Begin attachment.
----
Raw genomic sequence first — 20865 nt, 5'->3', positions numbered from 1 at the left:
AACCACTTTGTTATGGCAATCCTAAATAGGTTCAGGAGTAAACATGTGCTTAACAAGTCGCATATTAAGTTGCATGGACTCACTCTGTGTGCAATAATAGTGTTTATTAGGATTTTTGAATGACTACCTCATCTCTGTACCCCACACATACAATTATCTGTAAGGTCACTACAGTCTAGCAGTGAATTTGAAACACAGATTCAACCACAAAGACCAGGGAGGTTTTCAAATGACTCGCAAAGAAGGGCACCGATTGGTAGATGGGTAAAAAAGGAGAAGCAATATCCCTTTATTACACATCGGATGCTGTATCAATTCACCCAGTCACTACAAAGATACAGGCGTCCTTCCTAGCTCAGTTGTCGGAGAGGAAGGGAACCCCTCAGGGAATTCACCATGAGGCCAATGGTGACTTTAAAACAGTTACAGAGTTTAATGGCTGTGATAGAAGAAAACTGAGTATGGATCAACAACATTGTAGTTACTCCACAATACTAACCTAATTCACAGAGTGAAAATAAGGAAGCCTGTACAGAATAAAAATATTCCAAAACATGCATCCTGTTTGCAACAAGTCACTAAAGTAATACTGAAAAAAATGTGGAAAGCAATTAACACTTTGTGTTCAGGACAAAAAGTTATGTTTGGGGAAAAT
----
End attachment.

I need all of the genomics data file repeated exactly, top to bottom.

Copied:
Raw genomic sequence first — 20865 nt, 5'->3', positions numbered from 1 at the left:
AACCACTTTGTTATGGCAATCCTAAATAGGTTCAGGAGTAAACATGTGCTTAACAAGTCGCATATTAAGTTGCATGGACTCACTCTGTGTGCAATAATAGTGTTTATTAGGATTTTTGAATGACTACCTCATCTCTGTACCCCACACATACAATTATCTGTAAGGTCACTACAGTCTAGCAGTGAATTTGAAACACAGATTCAACCACAAAGACCAGGGAGGTTTTCAAATGACTCGCAAAGAAGGGCACCGATTGGTAGATGGGTAAAAAAGGAGAAGCAATATCCCTTTATTACACATCGGATGCTGTATCAATTCACCCAGTCACTACAAAGATACAGGCGTCCTTCCTAGCTCAGTTGTCGGAGAGGAAGGGAACCCCTCAGGGAATTCACCATGAGGCCAATGGTGACTTTAAAACAGTTACAGAGTTTAATGGCTGTGATAGAAGAAAACTGAGTATGGATCAACAACATTGTAGTTACTCCACAATACTAACCTAATTCACAGAGTGAAAATAAGGAAGCCTGTACAGAATAAAAATATTCCAAAACATGCATCCTGTTTGCAACAAGTCACTAAAGTAATACTGAAAAAAATGTGGAAAGCAATTAACACTTTGTGTTCAGGACAAAAAGTTATGTTTGGGGAAAAT